Ukraine, to use a technical term, is broke. That's what you call a country whose currency has lost half its value in just two days.
The problem is simple: Ukraine has no money and barely any economy. It's already talking to the IMF about a $15 billion bailout and what's euphemistically being called a debt "restructuring"—i.e., default—as its reserves have dwindled down to $6.42 billion, only enough to cover five weeks of imports. (Three months worth is considered the absolute least you can get by with).
So it was more than a bit belated for Ukraine to stop spending the few dollars it does have on propping up its currency, the hryvnia. It took until Thursday for it to do that, though, and, when it did, the reaction was swift and it was violent. The hyrvnia fell from 16.8 to 24.4 per dollar, and then again to 25.3 on Friday, on the news that the government wouldn't intervene it in anymore. In all, it was a 50 percent decline in 48 hours. And this was despite the fact that its central bank simultaneously jacked up interest rates from 14 to 19.5 percent to try to get people to hold their money in hyrvinia that would pay them a lot instead of dollars that wouldn't. That, as you can see, didn't exactly work.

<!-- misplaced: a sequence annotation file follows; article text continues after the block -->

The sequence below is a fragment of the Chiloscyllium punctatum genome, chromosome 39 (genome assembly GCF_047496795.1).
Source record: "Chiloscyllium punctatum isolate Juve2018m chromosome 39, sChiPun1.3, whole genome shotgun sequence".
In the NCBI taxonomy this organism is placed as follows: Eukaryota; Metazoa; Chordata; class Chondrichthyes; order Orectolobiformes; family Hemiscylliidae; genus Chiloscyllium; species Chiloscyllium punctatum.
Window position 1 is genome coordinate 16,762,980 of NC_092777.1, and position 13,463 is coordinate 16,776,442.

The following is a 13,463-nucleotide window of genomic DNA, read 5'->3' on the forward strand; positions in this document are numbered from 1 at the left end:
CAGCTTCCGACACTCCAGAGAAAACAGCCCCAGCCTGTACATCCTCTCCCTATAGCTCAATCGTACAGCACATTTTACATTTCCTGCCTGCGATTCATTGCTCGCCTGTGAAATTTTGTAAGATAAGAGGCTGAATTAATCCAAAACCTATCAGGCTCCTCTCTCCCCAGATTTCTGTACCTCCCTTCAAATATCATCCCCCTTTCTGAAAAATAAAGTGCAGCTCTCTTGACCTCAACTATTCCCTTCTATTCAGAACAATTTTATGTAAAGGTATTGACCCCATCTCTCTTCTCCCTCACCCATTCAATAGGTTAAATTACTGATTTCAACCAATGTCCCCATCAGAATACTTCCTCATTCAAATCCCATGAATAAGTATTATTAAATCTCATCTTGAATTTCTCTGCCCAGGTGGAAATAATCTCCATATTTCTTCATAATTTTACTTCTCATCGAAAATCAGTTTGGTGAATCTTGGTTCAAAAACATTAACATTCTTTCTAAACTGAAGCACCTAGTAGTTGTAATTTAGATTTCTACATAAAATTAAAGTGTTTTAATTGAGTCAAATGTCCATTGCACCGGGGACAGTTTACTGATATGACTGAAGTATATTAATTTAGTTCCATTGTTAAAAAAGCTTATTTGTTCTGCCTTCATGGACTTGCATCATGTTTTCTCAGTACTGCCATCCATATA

Now let's back up a minute. Why is Ukraine so doomed? Well, it's been mismanaged on a world-historical scale by oligarchs who, for decades, have skimmed billions off the country's nonexistent growth. That last part's not hyperbole. It seems almost impossible, but Ukraine's economy has actually shrunk since communism ended in 1991. Or since 1992. Or even 1993. And now its not-so-cold war with Russia is destroying the little that's left. It's not just that the rebel strongholds in the factory-heavy east have deprived Ukraine of a quarter of its industrial capacity. It's that it can't afford to fight against what's still it's biggest trading partner—Russia. Think about that. You don't usually trade a lot with the country you're going to battle against, but Ukraine's economy is so dependent on Russia's that it still trades more with it than any other country. That means anything that hurts Russia, like lower oil prices or sanctions, just redounds onto Ukraine, and puts it in an even bigger financial hole.
Ukraine, in other words, doesn't have a lot of foreign currency, and doesn't have a lot of ways to earn more of it. Not when it didn't have much of an economy to begin with, it's fighting its biggest trading partner, and separatists have taken away its industrial heartland. The only questions are how big the bailout will be, and how far the hrvynia will fall in the meantime.
Ukraine's currency is weak, and that's not a game.